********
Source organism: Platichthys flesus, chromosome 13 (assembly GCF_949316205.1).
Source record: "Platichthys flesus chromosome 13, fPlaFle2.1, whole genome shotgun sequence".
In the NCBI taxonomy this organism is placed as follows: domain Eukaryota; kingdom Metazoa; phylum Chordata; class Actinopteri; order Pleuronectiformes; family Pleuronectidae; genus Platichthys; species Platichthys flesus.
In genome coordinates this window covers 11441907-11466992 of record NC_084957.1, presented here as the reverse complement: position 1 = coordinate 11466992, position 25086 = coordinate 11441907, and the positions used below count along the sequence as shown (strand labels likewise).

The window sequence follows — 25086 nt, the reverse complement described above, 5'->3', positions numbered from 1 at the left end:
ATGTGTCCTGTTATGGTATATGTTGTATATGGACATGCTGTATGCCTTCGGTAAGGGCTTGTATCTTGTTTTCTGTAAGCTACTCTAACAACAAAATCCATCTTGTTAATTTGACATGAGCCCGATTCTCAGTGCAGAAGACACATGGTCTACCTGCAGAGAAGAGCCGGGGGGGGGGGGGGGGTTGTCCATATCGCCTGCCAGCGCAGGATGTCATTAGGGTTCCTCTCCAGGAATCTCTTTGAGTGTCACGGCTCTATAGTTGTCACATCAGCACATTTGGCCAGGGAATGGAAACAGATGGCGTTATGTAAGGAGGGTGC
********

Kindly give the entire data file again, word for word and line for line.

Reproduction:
Source organism: Platichthys flesus, chromosome 13 (assembly GCF_949316205.1).
Source record: "Platichthys flesus chromosome 13, fPlaFle2.1, whole genome shotgun sequence".
In the NCBI taxonomy this organism is placed as follows: domain Eukaryota; kingdom Metazoa; phylum Chordata; class Actinopteri; order Pleuronectiformes; family Pleuronectidae; genus Platichthys; species Platichthys flesus.
In genome coordinates this window covers 11441907-11466992 of record NC_084957.1, presented here as the reverse complement: position 1 = coordinate 11466992, position 25086 = coordinate 11441907, and the positions used below count along the sequence as shown (strand labels likewise).

The window sequence follows — 25086 nt, the reverse complement described above, 5'->3', positions numbered from 1 at the left end:
ATGTGTCCTGTTATGGTATATGTTGTATATGGACATGCTGTATGCCTTCGGTAAGGGCTTGTATCTTGTTTTCTGTAAGCTACTCTAACAACAAAATCCATCTTGTTAATTTGACATGAGCCCGATTCTCAGTGCAGAAGACACATGGTCTACCTGCAGAGAAGAGCCGGGGGGGGGGGGGGGGTTGTCCATATCGCCTGCCAGCGCAGGATGTCATTAGGGTTCCTCTCCAGGAATCTCTTTGAGTGTCACGGCTCTATAGTTGTCACATCAGCACATTTGGCCAGGGAATGGAAACAGATGGCGTTATGTAAGGAGGGTGC